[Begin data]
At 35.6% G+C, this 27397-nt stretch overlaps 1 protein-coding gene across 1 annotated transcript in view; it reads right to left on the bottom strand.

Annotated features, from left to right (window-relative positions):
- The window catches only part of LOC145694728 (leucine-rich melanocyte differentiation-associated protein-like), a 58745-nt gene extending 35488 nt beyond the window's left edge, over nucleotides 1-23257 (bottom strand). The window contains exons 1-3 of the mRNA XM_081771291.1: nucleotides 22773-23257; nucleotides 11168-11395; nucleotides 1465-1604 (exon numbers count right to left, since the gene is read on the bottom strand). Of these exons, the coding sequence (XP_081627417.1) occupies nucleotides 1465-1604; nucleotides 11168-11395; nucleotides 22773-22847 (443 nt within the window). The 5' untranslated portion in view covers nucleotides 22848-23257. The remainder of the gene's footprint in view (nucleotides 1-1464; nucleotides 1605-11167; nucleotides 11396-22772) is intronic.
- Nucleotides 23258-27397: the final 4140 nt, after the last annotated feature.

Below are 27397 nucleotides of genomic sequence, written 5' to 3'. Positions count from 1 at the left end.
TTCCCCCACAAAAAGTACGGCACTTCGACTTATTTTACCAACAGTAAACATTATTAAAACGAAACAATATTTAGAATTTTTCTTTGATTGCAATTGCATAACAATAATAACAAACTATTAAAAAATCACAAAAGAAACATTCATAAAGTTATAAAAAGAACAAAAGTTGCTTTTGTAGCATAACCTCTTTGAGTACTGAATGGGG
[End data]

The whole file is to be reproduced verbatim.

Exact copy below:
At 35.6% G+C, this 27397-nt stretch overlaps 1 protein-coding gene across 1 annotated transcript in view; it reads right to left on the bottom strand.

Annotated features, from left to right (window-relative positions):
- The window catches only part of LOC145694728 (leucine-rich melanocyte differentiation-associated protein-like), a 58745-nt gene extending 35488 nt beyond the window's left edge, over nucleotides 1-23257 (bottom strand). The window contains exons 1-3 of the mRNA XM_081771291.1: nucleotides 22773-23257; nucleotides 11168-11395; nucleotides 1465-1604 (exon numbers count right to left, since the gene is read on the bottom strand). Of these exons, the coding sequence (XP_081627417.1) occupies nucleotides 1465-1604; nucleotides 11168-11395; nucleotides 22773-22847 (443 nt within the window). The 5' untranslated portion in view covers nucleotides 22848-23257. The remainder of the gene's footprint in view (nucleotides 1-1464; nucleotides 1605-11167; nucleotides 11396-22772) is intronic.
- Nucleotides 23258-27397: the final 4140 nt, after the last annotated feature.

Below are 27397 nucleotides of genomic sequence, written 5' to 3'. Positions count from 1 at the left end.
TTCCCCCACAAAAAGTACGGCACTTCGACTTATTTTACCAACAGTAAACATTATTAAAACGAAACAATATTTAGAATTTTTCTTTGATTGCAATTGCATAACAATAATAACAAACTATTAAAAAATCACAAAAGAAACATTCATAAAGTTATAAAAAGAACAAAAGTTGCTTTTGTAGCATAACCTCTTTGAGTACTGAATGGGG